by some groups, such as Amnesty International, Human Rights Watch
and Oxfam, has frayed badly and they have begun to distance themselves
from the Compact. Groups that openly criticize the Compact have
often been dismissed by UN staff as negative, confrontational
Ironically, these 'negative' groups are
among the staunchest supporters of the UN. But by 2002 the UN's
policies toward business were so supine that a major protest targeted
the corporate influence over the UN Summit on Sustainable Development
What caused it to embrace the corporate
world so tightly? In the late 1980s, at the height of a wave of
environmental awareness, some companies began to present themselves
as lovers of the environment. DuPont - which was responsible for
a large part of the ozone hole - featured breaching whales in
its ads. Chevron, one of the largest oil companies, touted its
support for wildlife reserves. Magazines were filled with expensively
photographed migrating birds, pristine rivers and adorable marine
mammals, accompanied by words communicating pious concern for
the environment - all brought to you by the biggest polluters
on the planet.
Greenwash' reached a kind of global apotheosis
at the Rio Earth Summit in 1992. The world's most damaging companies
signed up to the cause of sustainable development as long as it
didn't actually force any serious changes to their behaviour.
Since then their consistent message has been that they understand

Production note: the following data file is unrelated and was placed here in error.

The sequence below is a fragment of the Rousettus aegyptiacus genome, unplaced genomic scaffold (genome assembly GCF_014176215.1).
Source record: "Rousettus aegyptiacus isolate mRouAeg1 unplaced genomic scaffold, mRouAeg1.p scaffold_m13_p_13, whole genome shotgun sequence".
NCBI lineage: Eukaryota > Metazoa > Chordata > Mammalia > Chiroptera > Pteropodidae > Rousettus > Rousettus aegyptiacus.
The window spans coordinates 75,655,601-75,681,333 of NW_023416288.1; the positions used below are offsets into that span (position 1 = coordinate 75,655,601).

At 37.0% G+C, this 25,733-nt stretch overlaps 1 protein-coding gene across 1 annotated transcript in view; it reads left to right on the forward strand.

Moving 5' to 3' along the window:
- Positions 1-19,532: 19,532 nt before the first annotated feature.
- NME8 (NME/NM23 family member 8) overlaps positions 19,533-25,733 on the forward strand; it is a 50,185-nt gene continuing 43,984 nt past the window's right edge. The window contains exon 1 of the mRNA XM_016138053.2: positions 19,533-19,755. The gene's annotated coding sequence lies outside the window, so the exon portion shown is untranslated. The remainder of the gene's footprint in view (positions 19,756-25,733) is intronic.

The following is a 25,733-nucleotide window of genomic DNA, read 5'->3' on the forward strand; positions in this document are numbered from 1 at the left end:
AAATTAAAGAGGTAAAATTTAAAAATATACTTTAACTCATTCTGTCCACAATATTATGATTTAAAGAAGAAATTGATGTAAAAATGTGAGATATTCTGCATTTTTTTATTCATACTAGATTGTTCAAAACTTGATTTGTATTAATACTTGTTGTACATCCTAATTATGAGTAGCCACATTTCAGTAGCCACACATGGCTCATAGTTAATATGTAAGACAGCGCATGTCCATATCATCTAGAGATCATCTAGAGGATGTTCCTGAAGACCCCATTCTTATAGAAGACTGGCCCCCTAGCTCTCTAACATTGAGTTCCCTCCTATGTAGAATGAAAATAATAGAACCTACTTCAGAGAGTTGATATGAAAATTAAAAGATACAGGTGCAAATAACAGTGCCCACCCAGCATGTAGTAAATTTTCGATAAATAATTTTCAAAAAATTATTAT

the issues and will provide solutions - as long as they are left
alone to do so.
The world's governments endorsed the voluntary
approach. When the US insisted on UN reform in the 1990s, one
of the casualties was the UN Centre on Transnational Corporations,
which provided information and technical assistance to developing
countries in their dealings with corporations. Over the next few
years the specialized agencies working on issues closely related
to corporate impacts were given insufficient funds. By the late
1990s an impoverished UN Development Programme began to see itself
as a 'broker' between countries and private sector partners. The
Commission on Sustainable Development became a talk-shop.
For Kofi Annan and the heads of UN agencies
the hope was that by bringing in big business the UN would become
better funded and more effective. Yet, in choosing to enter a
partnership at a time when corporate power was at a zenith and
its own leverage light, the UN allowed the most powerful corporations
to 'bluewash' themselves - to spiff up their public image - without
getting much in return. Ten years after Rio, at the Johannesburg
Summit, a few haphazard, small-scale partnerships were touted
as the main accomplishment.
Meanwhile, in the realm of trade and investment,
business was on a major campaign for extreme liberalization via
the WTO and free trade agreements. Where corporate rights were
concerned, voluntary measures were not enough. Corporations want